The Puritan colonies didn’t allow other faiths, especially the Quaker faith. Like Puritans, Quakers were Christians who believed in Jesus and the Bible. But Quakers had the gall to say that God’s original blessing was more important than man’s original sin. So obviously, they had to die.
In 1658, a law was created in Boston saying that any Quaker who did not immediately leave could be sentenced to death. Over a period of three years, four Quakers were executed.
The mass murder of Quakers only slowed down after the death of Mary Dyer. She was raised a Puritan but converted to the Quaker faith after a visit to England. She was warned never to set foot in Massachusetts again. When she did, she was hanged.
After Dyer’s execution, King Charles II revoked the legal permission that Massachusetts had been granted to murder Quakers.
6 They Took The Word ‘Cock’ Out Of The Language
The word “rooster” didn’t exist until the Puritans came to America. Until the 1600s, the only word used to describe a male chicken was “cock.” When “cock” picked up a second meaning, the Puritans were embarrassed.
It seemed indecent to have a cock on your farm or to serve cock for dinner. So the word “rooster” was created so that Puritans wouldn’t have to say something that sounded like male genitalia.
They didn’t stop there, though. Every instance of the word “cock” was excised from the English language. “Haycocks” became “haystacks,” “weathercocks” became “weather vanes,” and “cockroaches” became “roaches.”
Even names were changed. Louisa May Alcott, the author of Little Women, was an “Alcox” until her father changed their family name. He was humiliated to be the family of “all cocks.”
5 They Gave Their Kids Insane Names
Some Puritans believed that giving your child a normal name was worldly and sinful. No one with a name like “John” or “Peter,” they believed, could ever be truly devoted to Jesus Christ.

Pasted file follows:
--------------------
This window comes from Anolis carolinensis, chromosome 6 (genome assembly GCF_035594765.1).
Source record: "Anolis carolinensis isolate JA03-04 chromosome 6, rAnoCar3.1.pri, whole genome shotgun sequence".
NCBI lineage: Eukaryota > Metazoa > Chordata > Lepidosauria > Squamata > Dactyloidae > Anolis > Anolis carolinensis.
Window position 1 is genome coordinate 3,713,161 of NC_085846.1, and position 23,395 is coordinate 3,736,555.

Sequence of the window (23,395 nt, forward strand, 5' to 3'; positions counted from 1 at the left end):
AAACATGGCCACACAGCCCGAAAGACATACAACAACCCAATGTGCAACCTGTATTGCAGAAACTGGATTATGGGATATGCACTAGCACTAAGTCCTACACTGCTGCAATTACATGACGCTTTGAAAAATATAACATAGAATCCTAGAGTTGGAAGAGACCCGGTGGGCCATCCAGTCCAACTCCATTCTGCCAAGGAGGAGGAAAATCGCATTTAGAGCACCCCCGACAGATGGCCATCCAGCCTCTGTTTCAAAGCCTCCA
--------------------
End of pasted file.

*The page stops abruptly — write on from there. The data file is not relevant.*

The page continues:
When the time came to name their children, the Puritans just labeled their kids with slogans. Puritans had some strange names like “Praise-God Barebone” and his son, “If-Christ-Had-Not-Died-For-Thee-Thou-Hadst-Been-Damned Barebone.”
Even the short names were fairly strange. Kids walked around with names like “Sorry-For-Sin Coupard” and “Kill-Sin Pimple.”
Most Puritan names that came from virtues and slogans didn’t really catch on. Nevertheless, we still use a few Puritan names today. Any current “Felicity,” “Hope,” or “Prudence” was named following the same tradition that gave us the name “Abstinence.”
4 Fiddles Were Created By Satan To Make People Commit The Sin Of Dancing
According to the Puritans, the violin was a tool of the devil, created to lead innocent Christians into the sinful act of dancing. In a Puritan colony, dancing was immoral, especially dancing with the opposite sex. These were acts of raw, physical sexuality, and they risked enticing people into fornication.
However, the young people knew that other colonies were holding shameless hoedowns before the light of God without the slightest apology. They wanted the freedom to dance, too. So they created a clever work-around.